Black Friday has nothing to do with RACE, the song "Black Friday" by Steely Dan or the film "Black Friday" starring Bela Lugosi and Boris Karloff (1940). I'll get up on my Suthun Soap Box for just a moment and state that a) Black Friday will ALWAYS be known as Black Friday regardless of what some dipwad paranoid peon at WalMart may think and b) it's obvious that the Director of Idiocy at Walmart is not originally from the South.

A guy like that gives 'being suthun' a bad name.
He probably drinks one of them flavored designer light beers, too.

Friday, November 6, 2009

Camouflage - Suthun Denim

There's a guy I know who works in an auto repair shop who wears the same outfit every day. Camouflage Tee-Shirt, camouflage jeans and camouflage boots. Every time I see him I tell him I can't see him cuz he's so well camouflaged. He laughs.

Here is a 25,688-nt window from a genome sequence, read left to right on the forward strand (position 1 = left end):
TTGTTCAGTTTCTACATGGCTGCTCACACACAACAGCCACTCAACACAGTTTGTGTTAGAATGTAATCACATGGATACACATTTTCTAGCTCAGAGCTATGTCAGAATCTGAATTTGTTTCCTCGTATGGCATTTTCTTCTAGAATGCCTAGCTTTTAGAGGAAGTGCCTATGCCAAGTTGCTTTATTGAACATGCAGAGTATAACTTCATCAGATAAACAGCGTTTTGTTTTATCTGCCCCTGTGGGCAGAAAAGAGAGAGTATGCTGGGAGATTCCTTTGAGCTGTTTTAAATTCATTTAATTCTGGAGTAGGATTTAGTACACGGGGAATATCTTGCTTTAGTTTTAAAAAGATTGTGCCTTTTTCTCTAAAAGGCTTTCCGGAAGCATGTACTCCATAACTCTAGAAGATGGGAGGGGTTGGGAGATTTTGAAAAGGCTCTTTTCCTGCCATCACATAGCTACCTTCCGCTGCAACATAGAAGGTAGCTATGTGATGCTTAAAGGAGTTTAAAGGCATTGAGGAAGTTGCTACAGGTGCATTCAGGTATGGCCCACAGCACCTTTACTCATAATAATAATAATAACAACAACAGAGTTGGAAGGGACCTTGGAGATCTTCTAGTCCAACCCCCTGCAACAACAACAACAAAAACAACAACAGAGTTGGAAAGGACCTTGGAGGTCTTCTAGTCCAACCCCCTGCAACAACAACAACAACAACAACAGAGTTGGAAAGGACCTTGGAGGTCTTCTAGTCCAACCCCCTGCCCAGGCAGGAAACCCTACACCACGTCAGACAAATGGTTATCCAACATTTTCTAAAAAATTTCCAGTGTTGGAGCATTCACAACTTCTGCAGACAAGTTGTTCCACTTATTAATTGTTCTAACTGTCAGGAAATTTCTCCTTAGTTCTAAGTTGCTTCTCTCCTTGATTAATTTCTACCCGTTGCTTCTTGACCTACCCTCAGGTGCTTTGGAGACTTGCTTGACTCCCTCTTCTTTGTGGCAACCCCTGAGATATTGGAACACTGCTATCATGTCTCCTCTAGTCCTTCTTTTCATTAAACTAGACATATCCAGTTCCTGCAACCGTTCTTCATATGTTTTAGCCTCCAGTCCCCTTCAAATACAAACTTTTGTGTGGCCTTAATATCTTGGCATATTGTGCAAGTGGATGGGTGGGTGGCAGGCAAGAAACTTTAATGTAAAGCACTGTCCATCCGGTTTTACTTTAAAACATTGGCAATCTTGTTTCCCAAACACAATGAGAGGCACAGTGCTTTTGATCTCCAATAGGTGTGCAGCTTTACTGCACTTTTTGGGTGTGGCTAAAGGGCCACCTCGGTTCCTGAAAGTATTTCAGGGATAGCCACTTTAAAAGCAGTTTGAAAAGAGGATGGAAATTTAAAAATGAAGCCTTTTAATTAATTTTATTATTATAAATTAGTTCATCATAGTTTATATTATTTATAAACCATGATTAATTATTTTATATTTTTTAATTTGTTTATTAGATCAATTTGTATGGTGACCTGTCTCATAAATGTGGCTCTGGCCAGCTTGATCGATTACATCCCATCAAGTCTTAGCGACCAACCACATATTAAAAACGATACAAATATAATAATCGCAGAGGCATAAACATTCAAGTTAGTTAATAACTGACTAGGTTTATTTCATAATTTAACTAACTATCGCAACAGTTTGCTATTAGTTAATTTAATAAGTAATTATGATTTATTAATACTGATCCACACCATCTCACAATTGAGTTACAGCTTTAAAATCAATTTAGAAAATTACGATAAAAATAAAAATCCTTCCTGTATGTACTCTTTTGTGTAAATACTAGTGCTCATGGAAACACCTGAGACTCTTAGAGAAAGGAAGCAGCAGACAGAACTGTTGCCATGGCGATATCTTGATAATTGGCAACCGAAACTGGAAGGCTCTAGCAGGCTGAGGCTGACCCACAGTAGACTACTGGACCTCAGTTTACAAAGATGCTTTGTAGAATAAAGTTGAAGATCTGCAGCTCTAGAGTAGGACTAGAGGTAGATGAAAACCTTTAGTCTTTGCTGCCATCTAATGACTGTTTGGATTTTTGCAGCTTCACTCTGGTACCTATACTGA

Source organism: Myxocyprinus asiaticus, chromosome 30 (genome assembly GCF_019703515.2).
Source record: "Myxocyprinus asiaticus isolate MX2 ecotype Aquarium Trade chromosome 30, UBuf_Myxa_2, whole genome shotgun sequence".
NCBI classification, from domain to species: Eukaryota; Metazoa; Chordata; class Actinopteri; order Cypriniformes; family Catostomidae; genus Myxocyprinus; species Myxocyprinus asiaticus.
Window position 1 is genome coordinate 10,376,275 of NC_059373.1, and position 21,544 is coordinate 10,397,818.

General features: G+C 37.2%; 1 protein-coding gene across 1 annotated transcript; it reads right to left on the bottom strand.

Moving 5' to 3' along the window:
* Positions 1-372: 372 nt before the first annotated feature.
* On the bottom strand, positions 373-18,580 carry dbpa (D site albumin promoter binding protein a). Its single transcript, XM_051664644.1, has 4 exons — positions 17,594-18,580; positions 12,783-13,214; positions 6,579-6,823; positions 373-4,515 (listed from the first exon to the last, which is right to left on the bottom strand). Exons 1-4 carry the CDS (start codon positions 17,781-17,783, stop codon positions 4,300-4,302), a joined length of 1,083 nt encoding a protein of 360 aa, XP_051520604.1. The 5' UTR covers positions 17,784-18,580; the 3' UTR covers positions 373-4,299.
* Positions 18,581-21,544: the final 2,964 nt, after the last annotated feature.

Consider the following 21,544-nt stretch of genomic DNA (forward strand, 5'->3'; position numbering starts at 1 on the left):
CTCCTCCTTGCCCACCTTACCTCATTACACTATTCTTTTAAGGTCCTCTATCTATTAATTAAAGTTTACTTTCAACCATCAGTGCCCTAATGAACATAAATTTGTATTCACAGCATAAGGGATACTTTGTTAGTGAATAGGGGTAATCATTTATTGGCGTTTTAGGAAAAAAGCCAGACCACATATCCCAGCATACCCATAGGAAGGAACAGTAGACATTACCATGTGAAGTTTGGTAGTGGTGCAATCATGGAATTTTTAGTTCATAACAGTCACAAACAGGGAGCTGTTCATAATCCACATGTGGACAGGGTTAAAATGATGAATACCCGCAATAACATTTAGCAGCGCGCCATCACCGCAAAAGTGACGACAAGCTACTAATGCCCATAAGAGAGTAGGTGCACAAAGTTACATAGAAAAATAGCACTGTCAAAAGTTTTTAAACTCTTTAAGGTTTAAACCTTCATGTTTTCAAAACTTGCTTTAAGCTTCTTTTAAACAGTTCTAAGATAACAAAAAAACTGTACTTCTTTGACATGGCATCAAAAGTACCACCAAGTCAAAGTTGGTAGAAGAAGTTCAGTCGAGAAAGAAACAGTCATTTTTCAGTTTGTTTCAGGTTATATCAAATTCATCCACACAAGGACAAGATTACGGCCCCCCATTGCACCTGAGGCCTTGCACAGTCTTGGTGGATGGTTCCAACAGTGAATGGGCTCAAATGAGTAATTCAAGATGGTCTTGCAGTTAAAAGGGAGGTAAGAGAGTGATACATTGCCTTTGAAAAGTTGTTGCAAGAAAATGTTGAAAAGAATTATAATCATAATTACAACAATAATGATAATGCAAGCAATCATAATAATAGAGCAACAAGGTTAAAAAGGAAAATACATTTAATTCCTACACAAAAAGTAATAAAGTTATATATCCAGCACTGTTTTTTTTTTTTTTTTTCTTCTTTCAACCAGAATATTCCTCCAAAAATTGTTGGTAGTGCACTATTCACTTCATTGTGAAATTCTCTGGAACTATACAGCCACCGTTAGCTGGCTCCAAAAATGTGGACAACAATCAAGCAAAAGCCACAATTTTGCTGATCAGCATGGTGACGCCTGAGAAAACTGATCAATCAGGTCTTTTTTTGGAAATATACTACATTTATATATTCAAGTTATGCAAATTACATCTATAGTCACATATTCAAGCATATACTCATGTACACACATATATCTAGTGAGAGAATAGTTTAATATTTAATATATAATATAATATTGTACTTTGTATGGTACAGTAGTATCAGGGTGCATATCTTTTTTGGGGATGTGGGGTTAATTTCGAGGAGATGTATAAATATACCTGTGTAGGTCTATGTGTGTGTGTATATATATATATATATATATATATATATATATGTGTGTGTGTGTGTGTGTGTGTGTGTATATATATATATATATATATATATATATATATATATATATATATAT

To the uninitiated, it may appear that my friend is dressing to be always prepared in case someone should drive up and shout "Hey, I need someone to go huntin' right NOW!" to which my friend would shout "I'm your MAN!" and the rubber would burn and the deer would tremble. In truth, it's merely an accepted alternative to what folks out west have worn for hundreds of years, namely: Denim Blue. Starting in St. Louis and all parts west of there, (heck, even up Nawth!) Blue Denim is the accepted casual statement. In the hot spot restaurants of Beverly Hills and Knob Hill Denim Blue is even acceptable evening wear.

In the South, Camouflage is not only an acceptable alternative to standard blue denim but also a statement of Suthun-hood (or is it Suthun-ness? ..hmmm. suthun-itude?) It's a way of stating who-you-are and where-you're-from in a single color scheme. It can be army camo, forest leaves camo and even the new desert camo. Camo is camo. Don't leave home without it.

But Suthuners use camouflage on anything, not just clothing. You can find just about anything in this design, from clothing and gear to tools, toys, decorations, purses, wallets, keychains, and even weddings. Let's enjoy a few of these.... (Yes, I know you can't see them, they're camouflaged!)

More weddings, and proms are going camouflage. Where are they holding these proms, Yosemite Park?